The International Phonetic Alphabet

No, the image above is not made of complete gibberish. It is a series of words written in the International Phonetic Alphabet. The symbols represent sounds that spell out “the International Phonetic Alphabet.”

The way it works is that if you know how to write and read in IPA, you can speak correctly in another language even if you have no idea what you are saying. The sounds are given so specifically that, with much practice, following them can help you sound like a native. It is used for many different purposes one of which would be helping singers learn an opera that sounds the way it was intended in the original language.

I originally learned the IPA when I was in college as a part of my voice and diction class followed by additional use in my dialects class. We used IPA first to remove incorrect sounds in our regular speech and then in the dialects class we learned what would need to be changed in order to speak in English but with an authentic sounding foreign accent.

These days I use IPA when I am coaching and I need to help someone reduce their accent to be better understood when giving a talk or lecture. I will often have the person I am coaching pick an article of interest that they would most likely read anyway, pass it through the IPA translator on at Lingorado, and then read it out loud.

The most astounding part of speaking English as a second language for me is that, if you don’t have a particular sound in your native tongue, you are not going to be able to hear it easily when listening to someone speaking English. However, once you learn a particular sound and how it is made, apply it to a set of words, and then go back out into the world listening to others speak English, the sounds pop right out at you.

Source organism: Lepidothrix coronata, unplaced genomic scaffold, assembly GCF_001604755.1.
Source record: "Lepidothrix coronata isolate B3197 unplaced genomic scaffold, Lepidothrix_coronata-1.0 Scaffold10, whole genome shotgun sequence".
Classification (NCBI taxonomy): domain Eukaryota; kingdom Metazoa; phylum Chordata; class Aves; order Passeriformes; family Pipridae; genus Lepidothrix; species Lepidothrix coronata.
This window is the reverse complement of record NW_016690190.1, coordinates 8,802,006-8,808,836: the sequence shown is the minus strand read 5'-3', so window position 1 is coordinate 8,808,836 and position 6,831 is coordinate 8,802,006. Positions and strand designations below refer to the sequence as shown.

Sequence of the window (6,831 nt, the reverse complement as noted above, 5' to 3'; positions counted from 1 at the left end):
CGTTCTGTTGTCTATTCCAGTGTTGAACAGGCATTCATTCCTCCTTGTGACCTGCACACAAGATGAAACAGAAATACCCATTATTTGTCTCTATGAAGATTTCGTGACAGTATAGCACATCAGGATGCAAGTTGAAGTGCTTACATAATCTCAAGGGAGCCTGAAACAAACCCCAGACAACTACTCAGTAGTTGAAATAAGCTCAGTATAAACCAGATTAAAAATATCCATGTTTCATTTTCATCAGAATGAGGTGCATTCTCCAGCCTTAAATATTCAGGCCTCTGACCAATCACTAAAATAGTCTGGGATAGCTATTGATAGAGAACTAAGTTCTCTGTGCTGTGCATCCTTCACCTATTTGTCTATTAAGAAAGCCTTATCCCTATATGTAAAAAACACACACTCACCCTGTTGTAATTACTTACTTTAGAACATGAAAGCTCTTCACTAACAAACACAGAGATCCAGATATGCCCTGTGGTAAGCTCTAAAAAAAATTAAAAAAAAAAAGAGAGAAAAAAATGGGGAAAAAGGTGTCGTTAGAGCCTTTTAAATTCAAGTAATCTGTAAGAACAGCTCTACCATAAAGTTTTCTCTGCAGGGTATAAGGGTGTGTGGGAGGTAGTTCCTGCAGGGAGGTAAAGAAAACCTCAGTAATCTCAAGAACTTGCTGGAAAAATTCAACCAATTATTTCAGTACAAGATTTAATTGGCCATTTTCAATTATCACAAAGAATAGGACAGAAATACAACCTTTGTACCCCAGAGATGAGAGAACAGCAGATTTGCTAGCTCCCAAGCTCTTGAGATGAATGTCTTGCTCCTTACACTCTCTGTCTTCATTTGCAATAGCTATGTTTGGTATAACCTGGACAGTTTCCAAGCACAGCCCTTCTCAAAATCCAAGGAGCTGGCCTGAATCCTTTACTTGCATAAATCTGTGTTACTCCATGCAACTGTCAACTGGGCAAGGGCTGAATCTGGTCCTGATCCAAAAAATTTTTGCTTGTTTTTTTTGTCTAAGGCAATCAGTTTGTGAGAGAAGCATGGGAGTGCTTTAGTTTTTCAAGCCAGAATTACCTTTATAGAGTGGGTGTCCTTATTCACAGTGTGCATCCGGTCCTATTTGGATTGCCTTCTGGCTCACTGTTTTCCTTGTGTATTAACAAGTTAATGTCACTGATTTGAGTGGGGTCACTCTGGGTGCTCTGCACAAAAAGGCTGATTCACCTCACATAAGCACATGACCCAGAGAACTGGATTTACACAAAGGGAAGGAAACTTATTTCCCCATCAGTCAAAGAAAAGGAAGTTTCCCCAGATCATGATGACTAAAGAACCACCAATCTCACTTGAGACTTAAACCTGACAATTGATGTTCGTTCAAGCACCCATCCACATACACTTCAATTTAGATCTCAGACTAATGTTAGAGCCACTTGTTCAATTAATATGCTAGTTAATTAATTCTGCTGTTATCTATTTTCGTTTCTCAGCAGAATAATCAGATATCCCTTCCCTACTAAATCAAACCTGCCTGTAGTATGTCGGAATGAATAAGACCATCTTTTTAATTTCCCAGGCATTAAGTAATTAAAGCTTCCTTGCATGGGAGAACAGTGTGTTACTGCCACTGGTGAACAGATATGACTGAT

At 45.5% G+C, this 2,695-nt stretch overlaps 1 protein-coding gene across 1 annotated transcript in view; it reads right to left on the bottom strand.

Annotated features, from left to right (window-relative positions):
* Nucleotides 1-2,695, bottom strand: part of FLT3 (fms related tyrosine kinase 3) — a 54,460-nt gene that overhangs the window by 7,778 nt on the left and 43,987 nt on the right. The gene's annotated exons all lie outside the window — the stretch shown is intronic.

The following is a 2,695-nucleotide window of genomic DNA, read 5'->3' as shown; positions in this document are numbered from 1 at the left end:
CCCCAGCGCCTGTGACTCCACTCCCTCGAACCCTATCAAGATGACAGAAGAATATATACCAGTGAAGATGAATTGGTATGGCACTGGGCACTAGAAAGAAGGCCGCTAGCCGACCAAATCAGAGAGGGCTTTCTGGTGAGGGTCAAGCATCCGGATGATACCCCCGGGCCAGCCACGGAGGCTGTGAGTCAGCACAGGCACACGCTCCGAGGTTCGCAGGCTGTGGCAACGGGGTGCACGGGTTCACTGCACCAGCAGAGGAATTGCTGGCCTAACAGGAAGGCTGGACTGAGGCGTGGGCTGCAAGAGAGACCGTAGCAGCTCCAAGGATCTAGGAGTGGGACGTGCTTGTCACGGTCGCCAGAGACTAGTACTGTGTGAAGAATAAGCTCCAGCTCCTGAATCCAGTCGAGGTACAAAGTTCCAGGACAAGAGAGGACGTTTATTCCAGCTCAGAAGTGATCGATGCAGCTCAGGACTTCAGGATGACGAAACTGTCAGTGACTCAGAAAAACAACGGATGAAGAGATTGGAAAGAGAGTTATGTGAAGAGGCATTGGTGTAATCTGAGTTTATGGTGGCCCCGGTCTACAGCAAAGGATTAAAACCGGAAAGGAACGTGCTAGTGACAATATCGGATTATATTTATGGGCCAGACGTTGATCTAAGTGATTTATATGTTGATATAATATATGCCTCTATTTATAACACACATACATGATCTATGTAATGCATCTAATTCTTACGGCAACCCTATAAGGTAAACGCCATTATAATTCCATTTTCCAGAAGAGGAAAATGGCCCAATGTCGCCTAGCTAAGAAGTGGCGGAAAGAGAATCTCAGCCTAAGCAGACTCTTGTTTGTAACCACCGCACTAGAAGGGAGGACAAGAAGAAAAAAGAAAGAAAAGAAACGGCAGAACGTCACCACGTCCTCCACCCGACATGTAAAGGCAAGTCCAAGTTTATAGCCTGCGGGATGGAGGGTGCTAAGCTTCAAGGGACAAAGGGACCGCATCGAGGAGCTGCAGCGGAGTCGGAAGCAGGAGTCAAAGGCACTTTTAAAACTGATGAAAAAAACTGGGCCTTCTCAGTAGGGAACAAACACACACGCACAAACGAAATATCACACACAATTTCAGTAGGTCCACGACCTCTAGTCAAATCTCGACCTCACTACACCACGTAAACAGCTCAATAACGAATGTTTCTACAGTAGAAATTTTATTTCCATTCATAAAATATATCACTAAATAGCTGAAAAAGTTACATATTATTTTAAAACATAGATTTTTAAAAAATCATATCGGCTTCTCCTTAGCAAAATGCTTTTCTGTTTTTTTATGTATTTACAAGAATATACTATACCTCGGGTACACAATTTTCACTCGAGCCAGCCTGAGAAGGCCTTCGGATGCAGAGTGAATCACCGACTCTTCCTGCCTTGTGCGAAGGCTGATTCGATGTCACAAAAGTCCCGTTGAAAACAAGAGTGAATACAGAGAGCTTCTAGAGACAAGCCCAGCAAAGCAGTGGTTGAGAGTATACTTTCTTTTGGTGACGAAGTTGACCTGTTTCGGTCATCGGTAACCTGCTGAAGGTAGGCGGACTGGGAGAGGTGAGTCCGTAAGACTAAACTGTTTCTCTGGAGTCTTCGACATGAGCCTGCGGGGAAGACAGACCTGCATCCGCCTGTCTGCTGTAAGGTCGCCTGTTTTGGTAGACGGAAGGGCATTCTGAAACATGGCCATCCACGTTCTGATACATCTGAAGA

It is a little bit like buying a red car and then suddenly noticing all of the other red cars around you as you drive. Were all those red cars really there this whole time and I wasn’t seeing it? Amazing.

Let’s look at the title of this blog post again word by word with the English above the IPA.
The
ði
International
Phonetic
fəˈnɛtɪk
Alphabet
ˈælfəˌbɛt

 

Pretty interesting right? Now here is the reason I wrote this blog post in the first place. While I was looking for tools to help someone learn IPA, I found a treasure. Someone went to the trouble of creating a version of Scrabble aka Words With Friends that you can play on your ios device that is played entirely in IPA. How incredibly geeky and niche is that? I have no idea how many people out there in the universe would want to play this game, but I can tell you now that I have five games going at the same time with different people around the globe, these guys are serious about their IPA.

I finally won a game. I can only assume it was to someone that has not been playing very long but it was a win nonetheless.

 

Want to learn more? Check out the Soundable app at soundablegame.com

Oh, and have a video. It’s on me.

 

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